Growth and foraging consequences of facultative paedomorphosis in the tiger salamander
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Whiteman, Howard H.
Wissinger, Scott A.
Brown, Wendy S.
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Subjectfacultative paedomorphosis; polymorphism; phenotypic plasticity; alternative evolutionary mechanisms; growth rate; dietary analyses; salamander; Ambystoma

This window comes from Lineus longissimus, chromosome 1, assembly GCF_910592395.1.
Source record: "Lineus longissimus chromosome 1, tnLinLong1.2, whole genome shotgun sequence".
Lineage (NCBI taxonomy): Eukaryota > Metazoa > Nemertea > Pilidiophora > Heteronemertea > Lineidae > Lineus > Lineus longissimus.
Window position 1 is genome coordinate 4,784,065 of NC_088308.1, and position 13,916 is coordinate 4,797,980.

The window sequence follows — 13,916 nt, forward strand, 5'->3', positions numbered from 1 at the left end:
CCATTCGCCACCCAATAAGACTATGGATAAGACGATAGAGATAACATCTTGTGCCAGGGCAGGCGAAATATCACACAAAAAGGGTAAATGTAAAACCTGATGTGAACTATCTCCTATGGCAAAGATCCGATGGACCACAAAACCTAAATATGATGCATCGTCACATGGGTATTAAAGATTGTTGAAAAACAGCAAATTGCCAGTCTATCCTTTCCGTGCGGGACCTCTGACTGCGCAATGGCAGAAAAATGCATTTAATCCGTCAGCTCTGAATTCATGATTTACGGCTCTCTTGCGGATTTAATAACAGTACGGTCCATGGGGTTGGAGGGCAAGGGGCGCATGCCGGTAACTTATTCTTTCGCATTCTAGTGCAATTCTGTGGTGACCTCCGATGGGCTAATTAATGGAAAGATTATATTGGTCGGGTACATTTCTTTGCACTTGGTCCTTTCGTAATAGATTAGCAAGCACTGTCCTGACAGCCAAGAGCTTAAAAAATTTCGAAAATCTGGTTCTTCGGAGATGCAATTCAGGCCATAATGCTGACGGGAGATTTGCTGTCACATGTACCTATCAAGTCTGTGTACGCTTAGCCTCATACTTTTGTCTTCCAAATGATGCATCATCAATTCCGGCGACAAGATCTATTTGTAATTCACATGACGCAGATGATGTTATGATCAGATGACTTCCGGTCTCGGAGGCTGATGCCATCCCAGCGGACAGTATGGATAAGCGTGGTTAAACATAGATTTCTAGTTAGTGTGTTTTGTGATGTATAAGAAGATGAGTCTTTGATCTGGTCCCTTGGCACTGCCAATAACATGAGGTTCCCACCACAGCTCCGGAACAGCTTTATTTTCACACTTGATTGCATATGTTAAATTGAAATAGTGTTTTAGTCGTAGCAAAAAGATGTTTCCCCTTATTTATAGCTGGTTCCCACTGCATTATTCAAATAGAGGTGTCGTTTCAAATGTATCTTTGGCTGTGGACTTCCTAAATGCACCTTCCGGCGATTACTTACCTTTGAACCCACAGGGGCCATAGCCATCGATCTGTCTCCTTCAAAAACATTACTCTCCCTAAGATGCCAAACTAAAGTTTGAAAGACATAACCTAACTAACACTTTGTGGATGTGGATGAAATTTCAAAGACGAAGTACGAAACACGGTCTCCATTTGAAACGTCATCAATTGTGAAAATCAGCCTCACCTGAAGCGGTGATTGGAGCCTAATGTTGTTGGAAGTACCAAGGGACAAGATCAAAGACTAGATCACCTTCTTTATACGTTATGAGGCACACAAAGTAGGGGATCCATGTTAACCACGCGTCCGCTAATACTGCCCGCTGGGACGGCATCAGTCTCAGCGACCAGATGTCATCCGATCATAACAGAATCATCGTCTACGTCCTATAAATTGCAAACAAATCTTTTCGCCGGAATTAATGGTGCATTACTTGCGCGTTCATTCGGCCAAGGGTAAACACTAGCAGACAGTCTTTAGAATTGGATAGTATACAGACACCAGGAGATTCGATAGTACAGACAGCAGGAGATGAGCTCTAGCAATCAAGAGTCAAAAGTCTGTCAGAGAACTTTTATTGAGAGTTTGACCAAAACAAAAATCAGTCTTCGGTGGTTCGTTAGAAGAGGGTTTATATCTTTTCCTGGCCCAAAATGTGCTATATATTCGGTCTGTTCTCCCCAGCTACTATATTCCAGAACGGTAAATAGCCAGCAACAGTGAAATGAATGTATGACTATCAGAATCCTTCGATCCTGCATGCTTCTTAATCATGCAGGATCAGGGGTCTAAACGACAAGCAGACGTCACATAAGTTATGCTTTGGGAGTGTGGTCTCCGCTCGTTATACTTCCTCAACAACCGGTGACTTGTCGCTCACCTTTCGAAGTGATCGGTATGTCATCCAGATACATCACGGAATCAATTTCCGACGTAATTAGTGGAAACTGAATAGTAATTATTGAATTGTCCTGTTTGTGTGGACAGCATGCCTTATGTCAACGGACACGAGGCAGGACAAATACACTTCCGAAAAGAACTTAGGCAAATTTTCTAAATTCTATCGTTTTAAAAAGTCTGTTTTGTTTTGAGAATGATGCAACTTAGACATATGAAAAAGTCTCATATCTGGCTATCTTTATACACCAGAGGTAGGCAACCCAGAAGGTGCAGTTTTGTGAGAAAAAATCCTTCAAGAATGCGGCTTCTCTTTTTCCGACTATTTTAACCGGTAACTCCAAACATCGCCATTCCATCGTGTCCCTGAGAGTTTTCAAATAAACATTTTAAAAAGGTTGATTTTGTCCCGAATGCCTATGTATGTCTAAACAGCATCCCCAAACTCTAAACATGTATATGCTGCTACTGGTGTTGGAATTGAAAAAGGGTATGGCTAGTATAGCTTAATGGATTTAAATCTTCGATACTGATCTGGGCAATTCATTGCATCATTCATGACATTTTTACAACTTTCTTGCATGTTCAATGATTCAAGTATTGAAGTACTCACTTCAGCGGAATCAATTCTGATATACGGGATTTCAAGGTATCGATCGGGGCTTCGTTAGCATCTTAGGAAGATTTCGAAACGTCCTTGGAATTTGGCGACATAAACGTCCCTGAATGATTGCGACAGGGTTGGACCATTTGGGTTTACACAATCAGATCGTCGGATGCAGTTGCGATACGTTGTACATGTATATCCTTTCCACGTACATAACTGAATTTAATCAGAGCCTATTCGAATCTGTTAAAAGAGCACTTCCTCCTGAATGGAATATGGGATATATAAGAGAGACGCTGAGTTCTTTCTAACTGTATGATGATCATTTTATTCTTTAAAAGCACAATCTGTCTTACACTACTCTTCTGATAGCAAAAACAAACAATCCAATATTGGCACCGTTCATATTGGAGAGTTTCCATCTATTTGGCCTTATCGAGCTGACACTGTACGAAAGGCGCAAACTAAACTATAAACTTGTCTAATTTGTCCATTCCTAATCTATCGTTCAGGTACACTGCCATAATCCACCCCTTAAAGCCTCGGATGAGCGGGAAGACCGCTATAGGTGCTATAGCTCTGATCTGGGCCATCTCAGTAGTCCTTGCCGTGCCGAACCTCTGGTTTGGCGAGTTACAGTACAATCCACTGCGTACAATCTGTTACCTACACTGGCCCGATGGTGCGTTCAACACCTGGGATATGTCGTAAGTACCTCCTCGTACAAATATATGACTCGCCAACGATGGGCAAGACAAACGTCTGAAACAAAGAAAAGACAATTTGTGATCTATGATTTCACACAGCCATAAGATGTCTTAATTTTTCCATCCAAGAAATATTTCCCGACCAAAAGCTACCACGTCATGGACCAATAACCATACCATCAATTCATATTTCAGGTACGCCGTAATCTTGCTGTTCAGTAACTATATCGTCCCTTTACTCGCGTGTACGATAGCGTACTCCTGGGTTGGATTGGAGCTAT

Facultative paedomorphosis in salamanders occurs when larvae respond to varying environmental conditions by either metamorphosing into terrestrial metamorphic adults or retaining their larval morphology to become sexually mature paedomorphic adults. Several hypotheses have been proposed for the evolutionary maintenance of this environmentally induced dimorphism, but few data are available to assess them adequately. We studied a montane population of the tiger salamander,Ambystoma tigrinum nebulosum, and measured the adult growth rate and body condition across three growing seasons to assess the relative costs and benefits of each morph. Metamorphic adults grew more than paedomorphic adults in terms of snout—vent length across years and in weight within years. Dietary analyses and foraging experiments revealed some of the proximate factors that may underlie these differential growth patterns. Across all prey, metamorphs had significantly higher biomass and calories per stomach sample than paedomorphs. Metamorphic diets primarily consisted of the fairy shrimpBranchinecta coloradensis, whereas paedomorphic diets contained a variety of benthic and terrestrial invertebrates. Foraging experiments revealed that both morphs are more successful at capturing fairy shrimp relative to other prey types and both show high electivity toward this prey. However, fairy shrimp occurred only in non-permanent ponds and thus are inaccessible to paedomorphs, which can survive only in permanent ponds. Paedomorphs also experience higher levels of intraspecific competition with large larvae in permanent ponds than metamorphs do in non-permanent ponds. Thus, metamorphs obtain a growth advantage over paedomorphs by foraging in non-permanent ponds that contain fairy shrimp and have reduced intraspecific competition. These results suggest that paedomorphs should have decreased fitness relative to metamorphs, primarily because metamorphs can move into the best habitats for growth. The net fitness effect of morph-specific differences in dispersal depend on whether there are trade-offs with other life history traits. Nonetheless, because the relative benefit of metamorph dispersal will change with environmental conditions in permanent ponds and the surrounding habitat, the relative fitness payoff to each morph should track changes in the environment. Thus, facultative paedomorphosis may be maintained in part by variable, environmentally-specific fitness payoffs to each morph.